I had hoped the ordinance would make it practically prohibitive for these facilities to locate in Craven County because I believe they have no economic value without subsidies, and the government has no business subsidizing business and thus picking winners and losers. However, the interest of farmers who want to have this relatively new source of revenue continue to be an option for them was the reason that didn’t stand a prayer. The “softer” approach taken will hopefully be adequate to protect taxpayers from the expense of clean up, so while not perfect, we’ve seen them do worse.
Commissioner Jones had another opportunity to demonstrate his farm roots when the discussion of a proposed ban on smoking outside the Craven County Court House was discussed. Commissioner Jones pointed out that as a farmer himself he did not like to be perceived as against smoking tobacco. He does not favor an all out ban on smoking outside the courthouse, but he thinks some areas should be left available for smoking. Staff was instructed to continue to study the proposal. Actually, I do not believe second hand smoke is harmful to others in an outdoor environment, so I see absolutely no reason to curtail a smoker’s right to do something (smoke) that doesn’t hurt anyone else at all. Bans of the kind being suggested are unnecessary intrusions into personal liberty.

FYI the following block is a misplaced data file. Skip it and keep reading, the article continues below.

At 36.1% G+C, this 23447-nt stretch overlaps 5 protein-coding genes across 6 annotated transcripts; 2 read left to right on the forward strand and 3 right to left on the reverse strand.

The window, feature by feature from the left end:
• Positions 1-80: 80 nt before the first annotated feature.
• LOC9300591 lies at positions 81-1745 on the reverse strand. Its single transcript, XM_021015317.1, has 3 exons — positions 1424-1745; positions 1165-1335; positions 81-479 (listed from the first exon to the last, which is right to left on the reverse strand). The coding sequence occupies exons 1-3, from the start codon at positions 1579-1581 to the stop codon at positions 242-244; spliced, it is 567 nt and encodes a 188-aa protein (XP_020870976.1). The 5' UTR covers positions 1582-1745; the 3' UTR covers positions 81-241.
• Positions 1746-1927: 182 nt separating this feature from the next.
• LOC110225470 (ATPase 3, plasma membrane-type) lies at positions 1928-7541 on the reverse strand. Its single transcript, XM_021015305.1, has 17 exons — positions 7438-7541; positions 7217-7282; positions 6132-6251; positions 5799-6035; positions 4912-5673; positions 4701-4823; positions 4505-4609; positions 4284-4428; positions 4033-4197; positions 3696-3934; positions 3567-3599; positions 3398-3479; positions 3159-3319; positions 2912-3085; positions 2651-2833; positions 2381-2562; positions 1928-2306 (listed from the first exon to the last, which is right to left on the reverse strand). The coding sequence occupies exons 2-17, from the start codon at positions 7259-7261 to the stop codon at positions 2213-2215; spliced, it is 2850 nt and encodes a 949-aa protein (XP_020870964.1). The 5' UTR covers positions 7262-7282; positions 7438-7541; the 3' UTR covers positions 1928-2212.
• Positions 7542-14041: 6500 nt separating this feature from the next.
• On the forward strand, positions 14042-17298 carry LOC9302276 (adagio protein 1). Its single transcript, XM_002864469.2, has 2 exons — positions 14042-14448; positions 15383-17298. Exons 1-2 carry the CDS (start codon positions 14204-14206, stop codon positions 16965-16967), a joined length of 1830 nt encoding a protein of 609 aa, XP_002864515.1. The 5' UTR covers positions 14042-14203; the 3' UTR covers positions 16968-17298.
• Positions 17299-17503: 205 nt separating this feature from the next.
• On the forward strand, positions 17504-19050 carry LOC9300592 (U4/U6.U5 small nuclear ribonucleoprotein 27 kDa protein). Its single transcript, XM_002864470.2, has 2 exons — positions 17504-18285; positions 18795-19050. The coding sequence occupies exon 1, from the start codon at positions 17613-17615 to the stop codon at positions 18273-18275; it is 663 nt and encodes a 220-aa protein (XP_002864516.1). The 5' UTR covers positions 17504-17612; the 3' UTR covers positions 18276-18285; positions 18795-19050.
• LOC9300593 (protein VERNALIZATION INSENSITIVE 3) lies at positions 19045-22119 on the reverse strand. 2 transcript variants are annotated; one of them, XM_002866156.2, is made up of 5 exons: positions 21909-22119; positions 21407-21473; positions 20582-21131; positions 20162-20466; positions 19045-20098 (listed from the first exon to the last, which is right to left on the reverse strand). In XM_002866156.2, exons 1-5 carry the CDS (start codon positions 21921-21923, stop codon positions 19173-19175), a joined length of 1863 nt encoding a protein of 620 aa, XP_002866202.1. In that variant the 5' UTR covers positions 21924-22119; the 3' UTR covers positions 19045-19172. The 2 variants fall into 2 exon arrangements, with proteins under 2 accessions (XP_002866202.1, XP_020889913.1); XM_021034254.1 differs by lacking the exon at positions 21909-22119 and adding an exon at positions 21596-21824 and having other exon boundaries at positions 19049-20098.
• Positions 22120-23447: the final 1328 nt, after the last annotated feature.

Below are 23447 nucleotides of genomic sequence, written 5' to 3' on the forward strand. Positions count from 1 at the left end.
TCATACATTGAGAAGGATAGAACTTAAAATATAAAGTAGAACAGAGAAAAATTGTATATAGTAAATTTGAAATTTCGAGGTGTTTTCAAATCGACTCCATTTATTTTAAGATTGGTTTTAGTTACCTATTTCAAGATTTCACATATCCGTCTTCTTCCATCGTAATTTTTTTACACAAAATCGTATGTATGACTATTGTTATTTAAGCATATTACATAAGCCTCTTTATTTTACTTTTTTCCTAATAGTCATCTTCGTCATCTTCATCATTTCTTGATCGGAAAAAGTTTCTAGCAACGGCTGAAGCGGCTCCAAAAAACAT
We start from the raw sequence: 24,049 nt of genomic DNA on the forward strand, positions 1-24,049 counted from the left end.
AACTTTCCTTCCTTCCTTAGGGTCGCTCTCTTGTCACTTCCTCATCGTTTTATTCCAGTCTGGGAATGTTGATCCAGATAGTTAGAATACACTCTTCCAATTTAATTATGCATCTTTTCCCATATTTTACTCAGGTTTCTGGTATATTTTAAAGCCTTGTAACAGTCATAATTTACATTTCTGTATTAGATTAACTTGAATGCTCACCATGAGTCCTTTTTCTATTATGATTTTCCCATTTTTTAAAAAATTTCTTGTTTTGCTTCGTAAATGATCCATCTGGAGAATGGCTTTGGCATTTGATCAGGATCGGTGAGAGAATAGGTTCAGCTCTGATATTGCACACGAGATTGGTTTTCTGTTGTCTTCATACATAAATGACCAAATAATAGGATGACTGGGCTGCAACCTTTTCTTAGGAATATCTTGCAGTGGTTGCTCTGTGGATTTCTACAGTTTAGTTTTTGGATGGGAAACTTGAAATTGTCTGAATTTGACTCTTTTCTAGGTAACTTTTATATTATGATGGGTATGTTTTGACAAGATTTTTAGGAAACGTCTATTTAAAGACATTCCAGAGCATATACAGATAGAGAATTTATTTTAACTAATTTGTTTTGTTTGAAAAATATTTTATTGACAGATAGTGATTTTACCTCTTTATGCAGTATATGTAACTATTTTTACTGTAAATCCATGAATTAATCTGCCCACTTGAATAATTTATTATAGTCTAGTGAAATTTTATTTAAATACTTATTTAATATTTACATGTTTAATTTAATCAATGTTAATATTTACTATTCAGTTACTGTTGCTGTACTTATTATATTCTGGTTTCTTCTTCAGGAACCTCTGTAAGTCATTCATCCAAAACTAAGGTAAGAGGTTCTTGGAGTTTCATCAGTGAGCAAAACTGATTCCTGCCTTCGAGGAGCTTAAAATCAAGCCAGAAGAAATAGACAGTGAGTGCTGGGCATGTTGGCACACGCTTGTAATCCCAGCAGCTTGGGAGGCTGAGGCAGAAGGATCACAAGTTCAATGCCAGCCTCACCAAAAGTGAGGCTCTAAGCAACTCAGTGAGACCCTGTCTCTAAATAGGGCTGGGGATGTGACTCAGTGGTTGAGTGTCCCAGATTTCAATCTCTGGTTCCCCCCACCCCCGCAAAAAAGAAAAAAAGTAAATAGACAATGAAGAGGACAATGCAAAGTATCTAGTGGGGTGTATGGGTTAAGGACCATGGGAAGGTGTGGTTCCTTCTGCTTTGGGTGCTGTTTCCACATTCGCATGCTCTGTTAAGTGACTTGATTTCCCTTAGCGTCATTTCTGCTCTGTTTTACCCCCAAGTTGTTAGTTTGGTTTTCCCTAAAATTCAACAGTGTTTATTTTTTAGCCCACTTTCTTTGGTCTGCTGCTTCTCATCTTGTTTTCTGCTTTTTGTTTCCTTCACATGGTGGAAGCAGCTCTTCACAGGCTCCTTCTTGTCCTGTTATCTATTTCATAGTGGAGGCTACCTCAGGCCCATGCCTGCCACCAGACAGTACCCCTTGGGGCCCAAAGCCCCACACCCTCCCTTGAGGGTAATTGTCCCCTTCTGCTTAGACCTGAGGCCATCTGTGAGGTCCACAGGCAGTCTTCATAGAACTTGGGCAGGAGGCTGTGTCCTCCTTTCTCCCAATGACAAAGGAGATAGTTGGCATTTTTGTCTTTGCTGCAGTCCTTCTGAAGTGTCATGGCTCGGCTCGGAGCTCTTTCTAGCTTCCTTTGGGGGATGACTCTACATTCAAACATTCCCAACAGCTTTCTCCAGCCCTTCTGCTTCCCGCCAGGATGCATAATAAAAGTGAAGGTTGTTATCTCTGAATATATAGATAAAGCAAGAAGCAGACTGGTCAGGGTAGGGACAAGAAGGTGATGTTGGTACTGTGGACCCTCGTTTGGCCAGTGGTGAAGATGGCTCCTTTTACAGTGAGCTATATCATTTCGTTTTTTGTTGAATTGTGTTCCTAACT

It was announced that the Federally Qualified Health Center in Havelock would be open for business in a few weeks. This is another way the government earns “profits” by charging Medicaid, Medicare, etc. more than it costs to provide the service. The same thing applies to the Dental Service Van. The finance director asked for authorization to transfer $97,000 of “profit” from that program to apply toward needed renovation of the van. The total cost of the renovation will be about $500,000.
Wow! The counties of our nation have discovered a great new source of revenue! It’s “profits” from federal and state welfare give-away programs paid for with taxpayers’ money!
The last event of the day that Raynor and I stayed for was the meeting with the four members of the NC General Assembly that represent our area, Senator Norman Sanderson and Representatives, John Bell, Michael Speciale and George Graham.